Friday, September 11, 2020

Never Forget: 9/11


I was old enough to remember what it was like the day the terrorists took down our towers.  I woke up that morning with my mom hurrying into my bedroom and telling me that America was being attacked and people were dead.  We didn't have a tv, so I sat at the kitchen table glued to the radio while Mom called our friends and told them to turn on their tvs and see what was happening.  Within hours, the second plane had hit the second tower, one was down in Pennsylvania, and one had landed partly in the Pentagon.  Newscasters worried how many more planes would hit before the last planes of the day could get safely to the ground and out of immediate danger.  (Planes across the country were grounded, but many were in-flight as all this transpired.)

I recall the sudden rush of patriotism as Americans realized that a controlling society who hated us wanted to take us down, to remove our freedoms, to impose their own versions of morality on us, to make us irrelevant and take away the things we loved the most: our freedom to worship, our freedom to live as we pleased, our freedom to be the vibrant culture we'd fought so hard to defend more than once.

I recall visiting DC soon after, in November of 2001.  My first views of the Smithsonian, the Washington Monument, the Capitol, the White House, and all of those rich historical locations, was under the periodic roar of low-flying Black Hawk helicopters patrolling over the nation at war.  It was with watching well-armed mounted police on their circuits around the White House and the Capitol mall.  It was with the amazed wonder of a newbie Metro rider, boldly exiting the subway station called "Pentagon" to get a glimpse of the damaged building, only to have a massive escalator spit us out right at the toes of dozens of soldiers guarding the damaged wall--definitely intimidating, so we took a hasty glimpse of boarded-up windows and busy construction while immediately turning around and going right back to the Metro station for the next train out.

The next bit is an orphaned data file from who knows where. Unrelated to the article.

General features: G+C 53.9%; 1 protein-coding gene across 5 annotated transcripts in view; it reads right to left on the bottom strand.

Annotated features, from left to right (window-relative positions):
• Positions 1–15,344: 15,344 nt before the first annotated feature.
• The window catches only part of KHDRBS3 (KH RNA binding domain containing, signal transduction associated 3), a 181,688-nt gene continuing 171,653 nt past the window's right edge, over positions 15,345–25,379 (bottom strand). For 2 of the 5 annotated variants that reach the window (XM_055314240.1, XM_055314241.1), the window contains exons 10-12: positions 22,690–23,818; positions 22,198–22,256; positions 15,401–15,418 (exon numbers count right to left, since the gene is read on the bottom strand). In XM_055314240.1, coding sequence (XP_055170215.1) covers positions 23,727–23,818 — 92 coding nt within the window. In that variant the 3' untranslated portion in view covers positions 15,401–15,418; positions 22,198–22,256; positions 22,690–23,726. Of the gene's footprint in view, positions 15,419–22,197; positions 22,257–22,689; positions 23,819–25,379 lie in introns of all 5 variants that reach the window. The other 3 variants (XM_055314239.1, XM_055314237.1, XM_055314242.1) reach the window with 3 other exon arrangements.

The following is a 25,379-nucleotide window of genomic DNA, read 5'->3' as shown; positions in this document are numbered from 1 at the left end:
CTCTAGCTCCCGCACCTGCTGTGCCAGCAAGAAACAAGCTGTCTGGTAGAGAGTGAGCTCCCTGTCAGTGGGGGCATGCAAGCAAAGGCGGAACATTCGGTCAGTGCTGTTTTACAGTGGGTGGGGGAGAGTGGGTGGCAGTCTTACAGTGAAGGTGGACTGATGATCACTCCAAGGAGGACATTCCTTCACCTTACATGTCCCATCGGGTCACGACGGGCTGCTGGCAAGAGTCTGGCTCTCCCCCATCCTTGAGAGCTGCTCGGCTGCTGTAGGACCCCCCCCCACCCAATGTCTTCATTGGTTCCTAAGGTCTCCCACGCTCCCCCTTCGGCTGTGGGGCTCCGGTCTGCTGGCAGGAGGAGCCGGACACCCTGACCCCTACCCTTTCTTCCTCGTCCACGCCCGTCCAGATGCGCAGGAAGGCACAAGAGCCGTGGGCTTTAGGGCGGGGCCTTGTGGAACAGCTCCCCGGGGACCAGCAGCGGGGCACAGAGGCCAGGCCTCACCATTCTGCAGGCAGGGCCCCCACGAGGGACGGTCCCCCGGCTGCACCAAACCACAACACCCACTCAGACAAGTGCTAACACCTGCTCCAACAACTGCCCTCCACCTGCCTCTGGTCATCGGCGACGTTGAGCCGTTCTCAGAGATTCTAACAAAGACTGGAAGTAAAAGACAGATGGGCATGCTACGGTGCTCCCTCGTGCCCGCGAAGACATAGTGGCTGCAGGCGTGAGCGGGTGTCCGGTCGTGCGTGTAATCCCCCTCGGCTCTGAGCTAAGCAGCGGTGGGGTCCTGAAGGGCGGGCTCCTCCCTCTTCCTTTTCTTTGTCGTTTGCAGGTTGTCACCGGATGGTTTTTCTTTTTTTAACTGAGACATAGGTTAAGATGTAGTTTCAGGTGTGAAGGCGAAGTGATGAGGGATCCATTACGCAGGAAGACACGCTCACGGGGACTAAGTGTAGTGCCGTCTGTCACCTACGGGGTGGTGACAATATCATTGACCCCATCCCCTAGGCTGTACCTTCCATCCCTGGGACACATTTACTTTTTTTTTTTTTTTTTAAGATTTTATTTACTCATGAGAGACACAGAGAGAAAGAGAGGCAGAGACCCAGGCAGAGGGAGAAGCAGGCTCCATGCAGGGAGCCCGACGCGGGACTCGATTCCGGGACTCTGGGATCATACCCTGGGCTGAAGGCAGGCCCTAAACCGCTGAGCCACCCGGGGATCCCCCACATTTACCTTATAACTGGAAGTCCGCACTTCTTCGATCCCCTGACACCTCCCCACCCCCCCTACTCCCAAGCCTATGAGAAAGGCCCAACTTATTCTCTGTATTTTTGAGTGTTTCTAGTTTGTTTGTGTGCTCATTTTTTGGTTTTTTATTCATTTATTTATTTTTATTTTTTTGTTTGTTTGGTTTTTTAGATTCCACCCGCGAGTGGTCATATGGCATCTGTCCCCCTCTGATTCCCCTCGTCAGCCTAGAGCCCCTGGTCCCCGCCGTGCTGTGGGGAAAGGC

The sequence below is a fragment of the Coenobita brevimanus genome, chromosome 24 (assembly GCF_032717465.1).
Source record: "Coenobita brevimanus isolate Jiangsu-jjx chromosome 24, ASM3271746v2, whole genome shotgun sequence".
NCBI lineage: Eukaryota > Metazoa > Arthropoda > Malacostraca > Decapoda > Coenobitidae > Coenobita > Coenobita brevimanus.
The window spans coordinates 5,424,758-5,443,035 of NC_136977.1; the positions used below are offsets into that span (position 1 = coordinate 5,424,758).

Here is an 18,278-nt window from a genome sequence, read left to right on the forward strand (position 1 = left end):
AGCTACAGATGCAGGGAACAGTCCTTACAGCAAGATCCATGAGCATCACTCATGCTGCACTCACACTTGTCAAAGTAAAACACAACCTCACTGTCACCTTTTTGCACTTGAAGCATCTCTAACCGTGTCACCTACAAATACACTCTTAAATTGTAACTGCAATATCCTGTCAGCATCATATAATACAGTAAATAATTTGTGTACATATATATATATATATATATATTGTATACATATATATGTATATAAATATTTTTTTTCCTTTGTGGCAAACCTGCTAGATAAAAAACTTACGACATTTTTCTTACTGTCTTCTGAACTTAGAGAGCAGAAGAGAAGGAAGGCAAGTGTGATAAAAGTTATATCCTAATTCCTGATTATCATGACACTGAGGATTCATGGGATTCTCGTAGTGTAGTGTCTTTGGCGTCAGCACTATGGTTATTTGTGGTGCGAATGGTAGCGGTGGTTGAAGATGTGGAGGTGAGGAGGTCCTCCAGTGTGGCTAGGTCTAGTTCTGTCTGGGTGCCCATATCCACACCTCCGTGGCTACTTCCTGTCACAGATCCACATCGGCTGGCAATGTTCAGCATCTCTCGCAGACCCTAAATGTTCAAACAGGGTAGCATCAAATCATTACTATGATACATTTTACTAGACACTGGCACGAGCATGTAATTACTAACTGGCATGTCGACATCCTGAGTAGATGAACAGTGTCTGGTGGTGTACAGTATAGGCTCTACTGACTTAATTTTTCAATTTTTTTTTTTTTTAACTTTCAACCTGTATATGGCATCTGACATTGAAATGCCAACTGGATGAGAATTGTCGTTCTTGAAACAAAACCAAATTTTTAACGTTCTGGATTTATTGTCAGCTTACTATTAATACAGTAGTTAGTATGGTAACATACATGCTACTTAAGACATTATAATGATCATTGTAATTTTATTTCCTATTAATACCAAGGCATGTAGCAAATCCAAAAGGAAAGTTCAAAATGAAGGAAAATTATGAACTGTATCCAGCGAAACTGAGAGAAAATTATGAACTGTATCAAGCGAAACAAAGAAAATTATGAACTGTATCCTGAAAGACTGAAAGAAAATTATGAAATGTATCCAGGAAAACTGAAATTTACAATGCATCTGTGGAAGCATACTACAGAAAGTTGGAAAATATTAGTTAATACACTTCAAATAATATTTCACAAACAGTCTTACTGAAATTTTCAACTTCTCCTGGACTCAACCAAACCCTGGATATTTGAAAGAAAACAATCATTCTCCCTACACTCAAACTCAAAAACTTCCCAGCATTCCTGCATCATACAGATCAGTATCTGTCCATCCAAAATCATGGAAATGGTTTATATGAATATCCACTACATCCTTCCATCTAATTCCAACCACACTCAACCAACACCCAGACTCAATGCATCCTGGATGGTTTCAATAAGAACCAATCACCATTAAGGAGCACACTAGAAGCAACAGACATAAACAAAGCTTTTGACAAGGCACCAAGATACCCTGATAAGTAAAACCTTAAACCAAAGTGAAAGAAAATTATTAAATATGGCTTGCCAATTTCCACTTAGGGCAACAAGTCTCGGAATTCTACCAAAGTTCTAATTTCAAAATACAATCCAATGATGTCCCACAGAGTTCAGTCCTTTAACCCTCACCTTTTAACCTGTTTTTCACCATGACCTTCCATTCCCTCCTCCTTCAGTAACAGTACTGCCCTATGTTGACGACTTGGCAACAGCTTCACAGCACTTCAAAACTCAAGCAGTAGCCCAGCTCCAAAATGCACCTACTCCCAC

It was terrible to see our nation at war.  

Yet--it was wonderful to see the "team spirit" of flags flying and neighbors united in national enthusiasm.  I do miss that part of it.  I wish we as a whole hadn't forgotten our love for our country so quickly.


Well, the years rolled on.  We always knew the culture of the enemy was one reverent of anniversaries, so we often wondered if another attack would come on another 9/11.  Thankfully, the next big one never came.  But in 2012, an embassy was attacked on the 11th anniversary of 9/11.  Red tape kept backup from helping our ambassador until a brave group of special forces men went in to attempt a rescue.  

While the death of this group of men didn't have the same force to Americans--after all, it was four men, not a few thousand people which involved everyone's neighbors and relatives--these men have a wonderful thing in common with the first responders of NYC.  They knew the danger of the country there and they faced it head-on without flinching.  There aren't very many folks saying their names these days, but they deserve to be remembered also.  

Here are their names:

Once again our country faces a time of turmoil.  Now it's a new sort of threat: an internal one.  What do we really stand for?  What do we really believe about our country and about the people around us?  Now the enemies of our country are trying to lie to us about our past, to try to tell us our past is bad and their anarchy is better.  I pray that we stand strong once more and refuse those who would try to turn us against each other based on our race.  We are stronger together and we will always be stronger together: United we stand: divided we fall.

Let's all be praying for a revival.
God's spirit poured out among people has always brought about forgiveness and healing and love for each other.  There is no other answer for our nation.

What I'm reading:
I haven't read political books in ages.  Here's the nonfiction book I'm currently reading which is very informative and traces the origins of the divisive movement we're currently facing: